Pet Allergy Basics

Allergies, Asthma, Daily Health Solutions, Healthy Living, Respiratory Health
on November 24, 2011

It can be frustrating when Fido, Fluffy or even little Tweety causes your nose to run, your eyes to itch and sneezes to explode from your head. More than 70 percent of U.S. households own dogs, cats or bird. Unfortunately, many of us living with pets suffer from pet allergies. Understanding the basics of pet allergies may help alleviate allergen issues.

What’s an allergen? The American Academy of Allergy, Asthma and Immunology (AAAAI) says, “An allergen is a normally harmless substance that triggers the immune system to overreact in people with allergies.” With pet allergies, allergens may take the form of pet dander, saliva or even pollen and mold picked up by an animal when it’s outdoors.

Cold or pet allergy? Many allergies develop in childhood. If contact with dogs or cats have always made your eyes tear or skin itch, it’s likely a pet allergy and not a perpetual cold. Pet allergy symptoms include itchy or watery eyes, sneezing, congestion and an itchy throat. A cough may develop, as well. Young children with pet allergies may rub their eyes and nose frequently and have trouble sleeping. Sometimes the allergic reaction will affect your skin. It may itch or develop red patches.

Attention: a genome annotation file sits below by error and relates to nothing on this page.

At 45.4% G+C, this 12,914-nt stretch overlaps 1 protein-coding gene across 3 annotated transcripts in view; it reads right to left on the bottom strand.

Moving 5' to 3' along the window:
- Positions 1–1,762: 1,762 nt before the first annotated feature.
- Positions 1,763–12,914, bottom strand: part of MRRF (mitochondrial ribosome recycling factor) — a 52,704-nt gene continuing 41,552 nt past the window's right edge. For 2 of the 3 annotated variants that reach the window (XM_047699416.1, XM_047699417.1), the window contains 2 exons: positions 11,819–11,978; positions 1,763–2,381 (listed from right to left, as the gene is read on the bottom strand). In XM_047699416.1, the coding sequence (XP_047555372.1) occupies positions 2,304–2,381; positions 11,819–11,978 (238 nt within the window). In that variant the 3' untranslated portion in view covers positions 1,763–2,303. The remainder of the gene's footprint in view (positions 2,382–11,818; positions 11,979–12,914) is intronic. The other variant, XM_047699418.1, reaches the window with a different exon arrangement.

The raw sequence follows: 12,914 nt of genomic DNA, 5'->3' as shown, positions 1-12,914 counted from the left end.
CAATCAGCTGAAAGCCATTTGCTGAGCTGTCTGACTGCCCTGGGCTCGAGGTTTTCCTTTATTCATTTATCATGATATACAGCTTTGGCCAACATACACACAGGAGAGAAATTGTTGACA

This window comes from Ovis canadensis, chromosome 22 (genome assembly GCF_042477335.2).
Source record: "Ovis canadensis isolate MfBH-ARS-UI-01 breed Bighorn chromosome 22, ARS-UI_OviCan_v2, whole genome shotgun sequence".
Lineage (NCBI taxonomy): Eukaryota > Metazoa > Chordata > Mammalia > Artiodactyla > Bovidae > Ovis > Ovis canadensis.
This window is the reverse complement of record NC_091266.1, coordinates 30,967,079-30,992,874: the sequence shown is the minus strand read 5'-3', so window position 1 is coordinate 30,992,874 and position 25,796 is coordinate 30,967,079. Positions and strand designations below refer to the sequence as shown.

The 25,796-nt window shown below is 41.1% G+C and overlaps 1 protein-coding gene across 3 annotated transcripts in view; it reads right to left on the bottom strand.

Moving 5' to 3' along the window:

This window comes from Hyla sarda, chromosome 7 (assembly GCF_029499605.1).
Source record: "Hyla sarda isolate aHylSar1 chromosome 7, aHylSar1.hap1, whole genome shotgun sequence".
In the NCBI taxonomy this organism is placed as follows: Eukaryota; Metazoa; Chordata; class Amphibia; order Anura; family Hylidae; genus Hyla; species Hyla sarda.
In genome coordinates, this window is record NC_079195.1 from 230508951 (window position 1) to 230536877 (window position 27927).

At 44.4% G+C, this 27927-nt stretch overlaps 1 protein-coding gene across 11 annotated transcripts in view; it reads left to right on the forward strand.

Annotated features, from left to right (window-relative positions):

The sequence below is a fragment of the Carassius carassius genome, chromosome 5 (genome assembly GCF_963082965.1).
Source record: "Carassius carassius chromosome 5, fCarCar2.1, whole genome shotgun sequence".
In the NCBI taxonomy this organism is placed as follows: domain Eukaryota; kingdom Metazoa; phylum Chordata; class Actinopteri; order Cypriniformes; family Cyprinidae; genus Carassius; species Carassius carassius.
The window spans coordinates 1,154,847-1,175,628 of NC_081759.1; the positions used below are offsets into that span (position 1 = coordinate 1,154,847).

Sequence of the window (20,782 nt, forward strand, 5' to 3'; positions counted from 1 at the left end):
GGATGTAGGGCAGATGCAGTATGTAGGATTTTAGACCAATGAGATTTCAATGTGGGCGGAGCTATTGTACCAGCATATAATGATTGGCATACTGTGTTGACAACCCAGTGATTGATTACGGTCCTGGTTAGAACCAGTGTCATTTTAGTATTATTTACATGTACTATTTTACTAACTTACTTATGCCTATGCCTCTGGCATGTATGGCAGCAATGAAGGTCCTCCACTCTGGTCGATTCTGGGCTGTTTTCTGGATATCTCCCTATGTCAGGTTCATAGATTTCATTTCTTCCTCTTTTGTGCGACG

When is it a serious allergy? You should discuss all suspected allergies with your trusted physician. It’s important to be aware that some pet allergies can trigger a severe reaction that includes difficulty breathing. This may come on as quickly as 15 to 30 minutes after contact, according to Asthma and Allergy Foundation of America (AAFA.) The AAFA also states that cat contact can trigger a severe asthma attack in about 20 to 30 percent of asthma sufferers.

What can you do? After discussing your pet allergies with your physician or an allergist, you’ll need to decide if you can live with your allergy symptoms or if they’re affecting your quality of life. The Humane Society of the United States suggests people who choose to live with their pet and allergy symptoms be proactive and create one pet/allergy-free room in the home. Daily vacuuming can also help reduce dander in the home. In addition, always wash your hands after any pet contact. Consider bathing your pet weekly. Consult your veterinarian for tips on frequent bathing, even for cats.